Menus often boast of “heritage” fruits and vegetables – but what does that actually mean?

I shall let you into one of horticulture’s best-kept secrets. Heritage does not mean “a national treasure”.

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Those of you old enough to remember the experience of visiting a restaurant will recall the pleasure of browsing a menu and choosing the vegetables or salad to accompany your main course, or the fruit for your pudding. And how we were seduced by the menu language. It was not just the strange brand of French that never properly matched what we were taught at school, but the English, too, where the keyword was “heritage”. 

The word also crops up in seed catalogues and on the trays of plants you can find at (the now thankfully reopened) garden centres. It smacks of something truly special, equivalent to English Heritage and its guardianship of national treasures.

But I shall let you into one of horticulture’s best kept secrets. Attached to the names of vegetables and fruit, heritage does not mean “a national treasure”; it just means “old”. And thereby hangs one of horticulture and the restaurant trade’s biggest bluffs – because far from identifying a time-honoured speciality that has stood the test of years of gardening and culinary scrutiny, “old” too often simply means something peculiar in shape or colour.

Take the old purple-skinned potatoes that have become de rigueur in every vegetable catalogue. Or rather, don’t take them – because they are often prone to scab disease and in my experience have an inferior flavour to the best of modern kinds. And, like purple-podded French beans, they lose most of their colour when cooked, so even the appeal of an attractive appearance is lost.

Taste has far less to do with the age of the variety and much more to do with the age of the individual plant when it is picked or dug from the ground. Because as soon as a vegetable or fruit is harvested, chemical changes take place within its tissues that begin to alter the flavour, almost always in a way we find detrimental.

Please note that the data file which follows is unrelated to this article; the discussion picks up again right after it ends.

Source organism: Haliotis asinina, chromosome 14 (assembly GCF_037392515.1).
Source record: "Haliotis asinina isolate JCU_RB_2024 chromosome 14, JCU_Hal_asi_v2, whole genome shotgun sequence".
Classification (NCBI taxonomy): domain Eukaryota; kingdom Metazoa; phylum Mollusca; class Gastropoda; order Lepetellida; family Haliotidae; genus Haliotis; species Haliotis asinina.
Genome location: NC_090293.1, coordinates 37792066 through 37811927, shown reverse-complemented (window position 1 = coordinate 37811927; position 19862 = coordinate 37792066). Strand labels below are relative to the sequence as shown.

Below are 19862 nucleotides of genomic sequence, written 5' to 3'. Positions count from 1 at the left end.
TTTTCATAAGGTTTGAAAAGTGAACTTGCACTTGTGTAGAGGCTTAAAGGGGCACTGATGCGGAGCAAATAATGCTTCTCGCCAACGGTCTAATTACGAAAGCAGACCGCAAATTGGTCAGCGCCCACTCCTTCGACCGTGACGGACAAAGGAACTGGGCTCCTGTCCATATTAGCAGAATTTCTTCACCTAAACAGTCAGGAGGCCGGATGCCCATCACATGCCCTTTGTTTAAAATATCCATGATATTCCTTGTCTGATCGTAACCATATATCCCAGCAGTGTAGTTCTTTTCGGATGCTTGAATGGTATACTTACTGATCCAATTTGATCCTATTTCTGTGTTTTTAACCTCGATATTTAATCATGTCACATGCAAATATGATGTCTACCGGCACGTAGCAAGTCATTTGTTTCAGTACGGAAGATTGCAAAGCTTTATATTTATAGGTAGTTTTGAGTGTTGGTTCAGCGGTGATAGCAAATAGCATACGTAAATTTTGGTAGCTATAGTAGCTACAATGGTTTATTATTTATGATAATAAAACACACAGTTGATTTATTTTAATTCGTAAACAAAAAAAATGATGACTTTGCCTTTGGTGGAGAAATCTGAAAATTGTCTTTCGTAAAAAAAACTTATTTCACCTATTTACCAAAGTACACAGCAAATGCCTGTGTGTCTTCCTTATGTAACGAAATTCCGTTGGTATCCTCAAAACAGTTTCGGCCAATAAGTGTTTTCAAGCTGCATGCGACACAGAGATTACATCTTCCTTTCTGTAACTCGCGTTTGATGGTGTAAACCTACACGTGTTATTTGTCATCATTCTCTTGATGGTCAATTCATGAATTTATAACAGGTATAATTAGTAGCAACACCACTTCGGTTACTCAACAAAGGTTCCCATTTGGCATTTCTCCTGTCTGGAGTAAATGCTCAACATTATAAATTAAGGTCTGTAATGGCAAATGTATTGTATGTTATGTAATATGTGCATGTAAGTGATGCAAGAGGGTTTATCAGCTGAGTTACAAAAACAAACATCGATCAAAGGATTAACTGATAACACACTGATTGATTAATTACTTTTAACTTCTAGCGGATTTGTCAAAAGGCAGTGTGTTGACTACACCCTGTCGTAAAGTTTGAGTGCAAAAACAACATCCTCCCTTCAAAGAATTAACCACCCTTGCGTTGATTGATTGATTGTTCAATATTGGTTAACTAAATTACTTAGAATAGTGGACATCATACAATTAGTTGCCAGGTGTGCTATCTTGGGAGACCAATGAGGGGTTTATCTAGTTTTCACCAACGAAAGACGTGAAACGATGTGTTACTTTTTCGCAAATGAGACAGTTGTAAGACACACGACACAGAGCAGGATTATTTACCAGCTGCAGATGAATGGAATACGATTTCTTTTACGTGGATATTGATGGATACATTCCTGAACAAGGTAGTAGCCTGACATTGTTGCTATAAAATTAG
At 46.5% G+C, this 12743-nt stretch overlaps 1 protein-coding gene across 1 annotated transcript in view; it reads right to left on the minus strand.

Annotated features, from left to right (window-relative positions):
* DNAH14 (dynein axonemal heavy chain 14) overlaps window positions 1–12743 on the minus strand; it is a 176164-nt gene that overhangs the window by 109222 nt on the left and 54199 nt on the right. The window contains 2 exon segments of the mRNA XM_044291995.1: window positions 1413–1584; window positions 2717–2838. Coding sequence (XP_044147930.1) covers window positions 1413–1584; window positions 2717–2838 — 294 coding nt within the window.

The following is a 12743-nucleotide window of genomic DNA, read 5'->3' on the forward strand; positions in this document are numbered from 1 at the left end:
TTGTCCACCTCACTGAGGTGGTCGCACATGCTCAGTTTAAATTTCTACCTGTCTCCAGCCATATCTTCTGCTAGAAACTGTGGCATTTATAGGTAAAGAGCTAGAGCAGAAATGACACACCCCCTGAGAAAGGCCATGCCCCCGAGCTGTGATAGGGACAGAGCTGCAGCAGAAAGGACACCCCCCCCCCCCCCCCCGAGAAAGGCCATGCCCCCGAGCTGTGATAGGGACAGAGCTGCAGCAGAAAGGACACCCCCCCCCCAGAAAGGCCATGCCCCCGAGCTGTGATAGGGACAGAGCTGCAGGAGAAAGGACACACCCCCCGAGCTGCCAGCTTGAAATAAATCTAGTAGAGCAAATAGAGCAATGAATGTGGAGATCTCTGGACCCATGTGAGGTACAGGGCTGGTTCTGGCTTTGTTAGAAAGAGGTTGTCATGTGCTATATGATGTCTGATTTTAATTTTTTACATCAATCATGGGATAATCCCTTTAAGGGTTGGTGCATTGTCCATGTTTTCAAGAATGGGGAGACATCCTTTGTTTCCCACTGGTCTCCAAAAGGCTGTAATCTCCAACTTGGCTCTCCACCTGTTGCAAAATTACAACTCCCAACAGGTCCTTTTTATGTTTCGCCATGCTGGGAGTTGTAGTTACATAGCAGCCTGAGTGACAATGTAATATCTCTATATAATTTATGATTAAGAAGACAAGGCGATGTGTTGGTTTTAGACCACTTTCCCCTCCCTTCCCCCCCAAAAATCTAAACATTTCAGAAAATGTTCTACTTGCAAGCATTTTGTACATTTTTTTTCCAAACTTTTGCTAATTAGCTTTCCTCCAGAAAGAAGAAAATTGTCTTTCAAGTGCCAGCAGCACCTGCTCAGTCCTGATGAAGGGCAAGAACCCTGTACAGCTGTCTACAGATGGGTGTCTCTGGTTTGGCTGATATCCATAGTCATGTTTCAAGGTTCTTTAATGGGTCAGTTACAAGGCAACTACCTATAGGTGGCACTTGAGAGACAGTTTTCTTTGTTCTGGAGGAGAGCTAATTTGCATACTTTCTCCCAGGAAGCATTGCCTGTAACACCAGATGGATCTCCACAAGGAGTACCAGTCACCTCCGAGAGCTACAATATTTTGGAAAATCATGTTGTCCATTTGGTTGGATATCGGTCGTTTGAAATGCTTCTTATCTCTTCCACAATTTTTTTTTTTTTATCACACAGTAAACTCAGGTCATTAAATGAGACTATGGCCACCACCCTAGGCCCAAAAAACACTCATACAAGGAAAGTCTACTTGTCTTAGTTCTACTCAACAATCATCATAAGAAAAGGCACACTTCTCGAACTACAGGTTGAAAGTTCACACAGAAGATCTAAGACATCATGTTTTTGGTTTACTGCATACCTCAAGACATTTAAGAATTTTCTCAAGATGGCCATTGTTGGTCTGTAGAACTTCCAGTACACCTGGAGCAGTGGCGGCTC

Many modern vegetable varieties, bred for the commercial market, are selected first for an ability to be harvested mechanically and a robustness to withstand the rigours of transportation. They will also have been selected for the pest and disease resistance so often absent from ancient types. But none of this means they are bereft of flavour and if the time between harvesting and eating is kept short, that flavour should be retained. However, that said, even the modern commercial “cold chain” (in which delicate crops like lettuce are chilled as they are picked from the field and remain chilled until they reach the supermarket shelf) still cannot produce a lettuce with the taste of one cut ten minutes ago from my own garden.

If you are also fortunate enough to have access to a garden at present, there is no better moment to borrow from another time of national crisis and emulate the Second World War “Dig for Victory” campaign and grow your own. There is still plenty of time to sow or plant vegetables for this season, but rather than being beguiled by the heritage tag so beloved of chefs, choose those that have an Award of Garden Merit from the Royal Horticultural Society – which means they have passed the test of reliability in modern garden conditions for yield, disease and pest resistance and, yes, of course, flavour.

Certainly, old varieties should be conserved in gene banks and other collections because of their possible value in future breeding programmes, but museum gardening as such never served any useful horticultural or culinary purpose. 

Next week: Nina Caplan on drink

This article appears in the 12 June 2020 issue of the New Statesman, A world in revolt

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